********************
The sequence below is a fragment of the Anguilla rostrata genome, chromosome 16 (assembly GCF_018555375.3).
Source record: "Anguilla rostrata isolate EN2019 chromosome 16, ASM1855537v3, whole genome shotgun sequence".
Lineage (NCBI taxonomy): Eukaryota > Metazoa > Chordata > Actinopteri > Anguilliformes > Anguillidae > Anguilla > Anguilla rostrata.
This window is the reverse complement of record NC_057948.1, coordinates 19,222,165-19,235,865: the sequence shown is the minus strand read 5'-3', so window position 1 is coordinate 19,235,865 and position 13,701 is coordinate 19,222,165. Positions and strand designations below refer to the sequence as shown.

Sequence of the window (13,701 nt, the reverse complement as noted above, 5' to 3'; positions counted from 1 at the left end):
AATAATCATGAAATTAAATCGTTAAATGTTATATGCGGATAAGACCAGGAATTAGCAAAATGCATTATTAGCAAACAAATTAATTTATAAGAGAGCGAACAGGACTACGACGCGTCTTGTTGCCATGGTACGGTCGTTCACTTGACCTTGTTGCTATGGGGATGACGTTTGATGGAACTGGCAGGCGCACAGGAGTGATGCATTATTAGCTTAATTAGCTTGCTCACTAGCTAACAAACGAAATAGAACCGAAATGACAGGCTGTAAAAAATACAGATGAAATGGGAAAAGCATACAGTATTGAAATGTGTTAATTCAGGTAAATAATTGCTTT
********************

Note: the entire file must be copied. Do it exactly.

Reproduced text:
The sequence below is a fragment of the Anguilla rostrata genome, chromosome 16 (assembly GCF_018555375.3).
Source record: "Anguilla rostrata isolate EN2019 chromosome 16, ASM1855537v3, whole genome shotgun sequence".
Lineage (NCBI taxonomy): Eukaryota > Metazoa > Chordata > Actinopteri > Anguilliformes > Anguillidae > Anguilla > Anguilla rostrata.
This window is the reverse complement of record NC_057948.1, coordinates 19,222,165-19,235,865: the sequence shown is the minus strand read 5'-3', so window position 1 is coordinate 19,235,865 and position 13,701 is coordinate 19,222,165. Positions and strand designations below refer to the sequence as shown.

Sequence of the window (13,701 nt, the reverse complement as noted above, 5' to 3'; positions counted from 1 at the left end):
AATAATCATGAAATTAAATCGTTAAATGTTATATGCGGATAAGACCAGGAATTAGCAAAATGCATTATTAGCAAACAAATTAATTTATAAGAGAGCGAACAGGACTACGACGCGTCTTGTTGCCATGGTACGGTCGTTCACTTGACCTTGTTGCTATGGGGATGACGTTTGATGGAACTGGCAGGCGCACAGGAGTGATGCATTATTAGCTTAATTAGCTTGCTCACTAGCTAACAAACGAAATAGAACCGAAATGACAGGCTGTAAAAAATACAGATGAAATGGGAAAAGCATACAGTATTGAAATGTGTTAATTCAGGTAAATAATTGCTTT